According to the old adage: Finding a job you love means you will never work a day in your life. Perhaps that is what Ms Avie Mercado discovered when she resigned to chase her dream.
Ms Mercado was part of a team of fresh, young and driven people who had been tasked with a nebulous mission: Innovate. They gamely took on the title, “Workplace Innovators”, and spent the last two years experimenting, building, and facilitating professional development on a digital platform they built from scratch. She was a leader in a few projects, and drew high praises from management for her creativity, positive attitude and role in building what was deemed a wonderful workplace culture.
Yet in August 2021, Ms Mercado threw in the towel.
Her announcement came during an uncertain time – the prolonged Covid-19 pandemic. Many companies had started retrenching workers in the thousands yet she was leaving not for some great payoff but to go after something that she is passionate about — plants. Her colleagues were dumbfounded.
She was leaving a wonderful workplace, a stable job and a comfortable pay to run a nursery. Why would anyone do that?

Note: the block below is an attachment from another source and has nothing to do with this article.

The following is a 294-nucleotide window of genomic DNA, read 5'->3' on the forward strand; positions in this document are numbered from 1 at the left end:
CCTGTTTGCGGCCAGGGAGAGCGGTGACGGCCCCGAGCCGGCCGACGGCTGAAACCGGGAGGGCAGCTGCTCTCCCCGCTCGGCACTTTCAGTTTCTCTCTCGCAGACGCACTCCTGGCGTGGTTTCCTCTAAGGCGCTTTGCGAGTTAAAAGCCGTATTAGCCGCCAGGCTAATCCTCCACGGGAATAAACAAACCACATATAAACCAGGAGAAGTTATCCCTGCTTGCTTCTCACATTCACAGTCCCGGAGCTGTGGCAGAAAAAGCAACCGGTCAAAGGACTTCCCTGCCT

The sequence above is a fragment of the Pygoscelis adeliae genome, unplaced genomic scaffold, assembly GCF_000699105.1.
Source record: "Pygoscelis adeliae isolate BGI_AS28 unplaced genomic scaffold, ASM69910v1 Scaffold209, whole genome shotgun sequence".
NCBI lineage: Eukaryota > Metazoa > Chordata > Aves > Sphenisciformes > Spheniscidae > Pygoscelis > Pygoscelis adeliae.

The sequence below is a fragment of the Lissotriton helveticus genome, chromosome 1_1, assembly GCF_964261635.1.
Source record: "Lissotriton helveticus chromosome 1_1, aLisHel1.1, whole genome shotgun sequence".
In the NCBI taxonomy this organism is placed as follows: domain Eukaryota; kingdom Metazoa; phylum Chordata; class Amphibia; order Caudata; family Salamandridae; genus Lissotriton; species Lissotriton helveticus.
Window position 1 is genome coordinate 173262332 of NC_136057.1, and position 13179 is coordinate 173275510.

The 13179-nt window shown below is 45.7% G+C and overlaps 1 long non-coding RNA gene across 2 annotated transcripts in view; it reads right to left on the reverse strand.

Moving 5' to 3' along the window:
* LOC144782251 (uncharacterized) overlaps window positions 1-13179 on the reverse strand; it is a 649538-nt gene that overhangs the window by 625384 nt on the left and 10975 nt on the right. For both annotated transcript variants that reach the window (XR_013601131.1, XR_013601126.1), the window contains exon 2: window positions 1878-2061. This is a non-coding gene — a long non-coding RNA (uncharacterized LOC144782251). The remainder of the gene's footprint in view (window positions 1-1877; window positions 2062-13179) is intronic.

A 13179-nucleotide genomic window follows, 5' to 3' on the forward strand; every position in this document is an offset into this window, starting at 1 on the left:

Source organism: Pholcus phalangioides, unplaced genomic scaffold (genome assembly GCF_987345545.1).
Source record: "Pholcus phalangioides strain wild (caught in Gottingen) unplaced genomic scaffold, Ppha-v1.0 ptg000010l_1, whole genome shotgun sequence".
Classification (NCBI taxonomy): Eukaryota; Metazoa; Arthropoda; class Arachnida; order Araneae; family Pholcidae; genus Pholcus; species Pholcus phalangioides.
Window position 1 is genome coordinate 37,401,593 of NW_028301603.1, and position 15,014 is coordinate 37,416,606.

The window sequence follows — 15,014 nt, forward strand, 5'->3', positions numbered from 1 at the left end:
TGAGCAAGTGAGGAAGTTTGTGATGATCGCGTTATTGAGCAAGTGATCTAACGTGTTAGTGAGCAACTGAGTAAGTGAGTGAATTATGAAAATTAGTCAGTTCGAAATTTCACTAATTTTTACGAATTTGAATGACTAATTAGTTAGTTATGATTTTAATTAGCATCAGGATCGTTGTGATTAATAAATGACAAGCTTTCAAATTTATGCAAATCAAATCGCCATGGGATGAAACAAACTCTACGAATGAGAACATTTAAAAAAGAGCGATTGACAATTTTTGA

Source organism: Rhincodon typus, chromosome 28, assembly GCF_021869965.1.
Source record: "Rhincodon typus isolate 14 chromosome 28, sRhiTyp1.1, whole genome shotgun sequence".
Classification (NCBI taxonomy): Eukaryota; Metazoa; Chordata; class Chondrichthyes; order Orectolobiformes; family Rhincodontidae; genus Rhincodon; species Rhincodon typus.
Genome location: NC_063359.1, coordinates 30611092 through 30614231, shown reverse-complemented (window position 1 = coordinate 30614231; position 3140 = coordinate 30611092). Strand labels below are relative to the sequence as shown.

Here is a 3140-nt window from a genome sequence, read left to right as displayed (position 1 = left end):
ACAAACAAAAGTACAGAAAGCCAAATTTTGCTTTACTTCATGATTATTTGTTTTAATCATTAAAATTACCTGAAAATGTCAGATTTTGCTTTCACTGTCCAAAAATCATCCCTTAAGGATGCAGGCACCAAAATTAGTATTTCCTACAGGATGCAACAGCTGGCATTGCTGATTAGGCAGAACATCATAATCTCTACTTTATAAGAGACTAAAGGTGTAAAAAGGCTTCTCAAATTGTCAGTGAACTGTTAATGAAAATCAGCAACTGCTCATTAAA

Why money cannot always satisfy
While The Great Resignation is not new, in pragmatic Singapore where money drives most of our economy, personal and professional decisions, coupled with the fact that she was doing something she loves, it was intriguing why Ms Mercado made that choice. She was not being wined or dined to go into a new venture that boasts a more attractive pay. Rather, her business idea seemed particularly risky — can she really make a living selling plants?
Evidently, both Ms Mercado and her husband Heintjie Santos believe so. They even named their nursery “Plants Ate My Money” — a reflection of what happened when they decided to buy plants to decorate their home. Located at Lim Chu Kang, the nursery has plants that include different types of philodendron, monstera and Peruvian tropical plants.
“I just wanted more,” Ms Mercado says.
“Even when I was studying to become a teacher, I didn’t feel fulfilled. I wanted to leave. When I became an educator in the classroom, I loved it, but I still wanted to leave. And finally, when I came to our workplace, it really gave me the space to think, what do I really want from life? You know, it’s hard to leave when the company gives us attractive monetary incentives when we stay in the job for the next five to seven years. The money is nice, but it was no longer enough,” she says.
Checking on her baby philodendron gloriosum and gently turning over to the underside of an exquisite zebra-lined leaf, she says, “You know, it was just time to put myself first, for real this time”.
Redefining what it means to be ”fully alive”
It was not a hidden secret that educators in Singapore and all over the world, have always put their students before themselves, even before fulfilling their own basic needs such as answering nature’s call, having a meal, or getting a proper night’s sleep. In fact, a new focus on teachers’ mental health was highlighted last year, as droves of teachers reportedly feel burnout. Teachers were not the only ones who were sensing that there was more to life than work and money.